Crowdsourced news platform Grasswire relaunched this week, allowing readers to contribute to stories, write their own pieces, and even join the site's digital newsroom through Slack.
Anyone can sign up to Grasswire and edit or write stories, highlight events happening in their neighbourhood or contribute to the fact-checking process with their expertise.
"We're giving people a space to tell the stories that they think are important, to work with other people within our community and our collaborators", said Matthew Keys, Grasswire's managing editor, North America.
Grasswire's approach to journalism may sound familiar – a 'Wikipedia for news' analogy wouldn't be far off the mark.
The platform was launched last year by Austen Allred and Levi Notik as a site for fact-checking breaking news stories in real time.
"We still fact-check and we still verify, that part of our ethos hasn't gone away," explained Keys.
"But on top of that we've added a new layer where people can come in if they have something to contribute to a story."
Each story on the site is accompanied by a fact box highlighting the verified material for each piece – any statements that are in dispute are marked as such.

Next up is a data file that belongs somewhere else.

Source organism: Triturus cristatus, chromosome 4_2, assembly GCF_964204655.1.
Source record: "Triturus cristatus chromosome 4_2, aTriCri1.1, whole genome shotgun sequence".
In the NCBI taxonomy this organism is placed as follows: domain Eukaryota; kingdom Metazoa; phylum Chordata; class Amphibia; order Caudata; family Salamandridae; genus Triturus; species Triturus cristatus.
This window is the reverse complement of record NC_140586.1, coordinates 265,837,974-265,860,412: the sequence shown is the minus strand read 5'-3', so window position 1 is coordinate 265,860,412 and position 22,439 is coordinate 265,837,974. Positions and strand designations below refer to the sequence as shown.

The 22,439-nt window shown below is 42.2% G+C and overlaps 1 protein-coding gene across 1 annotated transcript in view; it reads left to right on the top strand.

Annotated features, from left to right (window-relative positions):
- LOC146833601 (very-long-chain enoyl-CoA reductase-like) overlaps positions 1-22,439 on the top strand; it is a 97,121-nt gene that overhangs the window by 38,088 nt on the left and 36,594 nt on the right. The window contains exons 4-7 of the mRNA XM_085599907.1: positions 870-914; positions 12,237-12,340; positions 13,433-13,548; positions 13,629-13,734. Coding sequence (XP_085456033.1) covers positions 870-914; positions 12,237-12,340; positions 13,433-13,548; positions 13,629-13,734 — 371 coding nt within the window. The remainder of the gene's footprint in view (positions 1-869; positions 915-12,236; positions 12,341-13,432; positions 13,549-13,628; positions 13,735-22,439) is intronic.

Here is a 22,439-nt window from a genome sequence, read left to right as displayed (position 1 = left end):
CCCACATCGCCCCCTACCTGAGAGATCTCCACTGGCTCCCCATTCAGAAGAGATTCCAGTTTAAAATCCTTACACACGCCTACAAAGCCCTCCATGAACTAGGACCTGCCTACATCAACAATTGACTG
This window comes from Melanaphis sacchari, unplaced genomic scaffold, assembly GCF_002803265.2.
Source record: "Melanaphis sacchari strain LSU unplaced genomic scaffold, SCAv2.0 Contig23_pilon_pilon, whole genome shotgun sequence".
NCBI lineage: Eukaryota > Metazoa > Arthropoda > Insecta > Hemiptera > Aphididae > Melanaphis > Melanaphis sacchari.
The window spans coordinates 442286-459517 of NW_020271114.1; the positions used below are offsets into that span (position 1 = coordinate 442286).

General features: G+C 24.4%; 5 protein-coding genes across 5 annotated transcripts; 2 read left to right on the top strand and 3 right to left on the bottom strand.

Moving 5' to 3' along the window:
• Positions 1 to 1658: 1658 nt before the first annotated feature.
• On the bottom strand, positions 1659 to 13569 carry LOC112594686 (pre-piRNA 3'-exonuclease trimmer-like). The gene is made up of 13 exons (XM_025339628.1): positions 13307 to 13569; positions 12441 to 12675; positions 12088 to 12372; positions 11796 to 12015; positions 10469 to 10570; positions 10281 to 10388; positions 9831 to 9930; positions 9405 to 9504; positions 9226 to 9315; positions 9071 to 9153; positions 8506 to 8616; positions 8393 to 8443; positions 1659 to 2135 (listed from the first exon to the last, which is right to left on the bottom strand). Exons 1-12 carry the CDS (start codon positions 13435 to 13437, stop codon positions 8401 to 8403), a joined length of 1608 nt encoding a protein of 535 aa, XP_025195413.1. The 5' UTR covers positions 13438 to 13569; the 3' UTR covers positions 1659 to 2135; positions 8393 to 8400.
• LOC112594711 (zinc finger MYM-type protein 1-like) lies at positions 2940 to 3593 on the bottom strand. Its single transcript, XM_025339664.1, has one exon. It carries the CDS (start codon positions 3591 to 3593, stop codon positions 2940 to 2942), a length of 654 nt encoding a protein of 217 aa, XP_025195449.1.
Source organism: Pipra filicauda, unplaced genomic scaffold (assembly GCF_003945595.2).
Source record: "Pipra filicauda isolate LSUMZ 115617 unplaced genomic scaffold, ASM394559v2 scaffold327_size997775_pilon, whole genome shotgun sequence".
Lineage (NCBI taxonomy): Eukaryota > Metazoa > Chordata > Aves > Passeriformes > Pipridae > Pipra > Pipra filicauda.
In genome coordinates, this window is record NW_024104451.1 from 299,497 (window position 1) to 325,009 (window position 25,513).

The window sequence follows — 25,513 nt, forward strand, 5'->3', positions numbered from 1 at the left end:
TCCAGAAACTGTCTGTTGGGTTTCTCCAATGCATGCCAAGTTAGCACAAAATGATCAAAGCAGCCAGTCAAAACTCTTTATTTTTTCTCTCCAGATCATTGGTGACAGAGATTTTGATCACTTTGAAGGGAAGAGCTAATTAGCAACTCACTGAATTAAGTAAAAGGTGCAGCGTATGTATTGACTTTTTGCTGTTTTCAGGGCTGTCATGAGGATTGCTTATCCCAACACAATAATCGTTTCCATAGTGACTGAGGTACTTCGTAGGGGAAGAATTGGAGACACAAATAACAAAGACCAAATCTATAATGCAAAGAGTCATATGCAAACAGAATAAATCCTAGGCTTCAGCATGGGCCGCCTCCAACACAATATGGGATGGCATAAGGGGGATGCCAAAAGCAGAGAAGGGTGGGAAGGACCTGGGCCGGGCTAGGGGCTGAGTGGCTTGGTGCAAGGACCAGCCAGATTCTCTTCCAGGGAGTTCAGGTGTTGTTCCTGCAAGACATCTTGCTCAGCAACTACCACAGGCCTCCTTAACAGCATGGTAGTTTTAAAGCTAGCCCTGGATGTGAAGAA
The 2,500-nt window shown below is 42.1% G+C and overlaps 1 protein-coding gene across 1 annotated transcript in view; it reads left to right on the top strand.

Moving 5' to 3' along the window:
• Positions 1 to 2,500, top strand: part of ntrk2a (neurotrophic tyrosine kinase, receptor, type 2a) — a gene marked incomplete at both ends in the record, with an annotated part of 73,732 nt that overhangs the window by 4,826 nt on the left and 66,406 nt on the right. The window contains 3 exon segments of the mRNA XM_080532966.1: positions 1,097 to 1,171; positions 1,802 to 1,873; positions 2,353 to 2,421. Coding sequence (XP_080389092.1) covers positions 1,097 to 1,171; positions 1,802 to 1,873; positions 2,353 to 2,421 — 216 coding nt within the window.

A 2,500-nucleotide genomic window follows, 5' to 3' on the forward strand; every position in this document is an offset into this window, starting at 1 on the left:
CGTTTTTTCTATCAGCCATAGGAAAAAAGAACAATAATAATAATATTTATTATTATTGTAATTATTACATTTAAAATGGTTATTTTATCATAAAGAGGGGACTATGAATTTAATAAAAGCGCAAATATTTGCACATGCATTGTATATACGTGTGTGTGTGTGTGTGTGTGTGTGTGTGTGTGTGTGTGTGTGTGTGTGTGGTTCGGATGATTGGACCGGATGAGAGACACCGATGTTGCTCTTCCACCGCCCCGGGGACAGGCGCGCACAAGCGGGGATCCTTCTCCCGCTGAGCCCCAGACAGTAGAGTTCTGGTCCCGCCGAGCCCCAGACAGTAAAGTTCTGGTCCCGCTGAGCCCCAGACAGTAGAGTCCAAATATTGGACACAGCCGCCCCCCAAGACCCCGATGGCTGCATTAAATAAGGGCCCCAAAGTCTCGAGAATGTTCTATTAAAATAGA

"So not only are we presenting the news, but we're showing our work and we're doing it in a way that's very visible to anybody that views a story on our site," he said.
Screenshot from Grasswire
This principle also applies to contributors, as Grasswire encourages its collaborators to include the source material associated with the updates they want to post.
Much of the verification work and debates over which stories Grasswire should publish take place in a Slack channel which Keys describes as their "digital newsroom".
Those who are interested in the inner workings of Grasswire or want to contribute can join the channel, and seeing the editorial process upfront "will lend legitimacy to the stories that we put on the site as well".
Keys said the channel had between 20 and 30 people regularly joining in its first week, and another 10 or 20 that would log on occasionally.
Grasswire anticipates three groups of people will join their newsroom: those who want to contribute on a regular basis, those who will collaborate when big stories break, and those who will simply log on to lurk in the background.
"Having this editorial team that's so open... it really does lend sort of a looking glass into the editorial process," said Keys.
Open newsroom initiatives have sprung up in recent years, such as social newswire Storyful's verification project which has expanded across multiple networks since launching on Google+ in 2013 and counts chat app FireChat among its latest partners.
Other news organisations have also been opening their doors to readers – for example, the Manchester Evening News last year published its news list and organised Google Hangouts with readers.
Grasswire plans to go beyond that and connect the two usually separate worlds, the newsroom and its readers, "to put out a news product".
Keys thinks the process is going to surprise readers "who just think the news kind of happens", as they are thrown into conversations about which stories Grasswire might run, which sources they're monitoring, and of course, jokes.
"This is sort of news meets reality television", he said.
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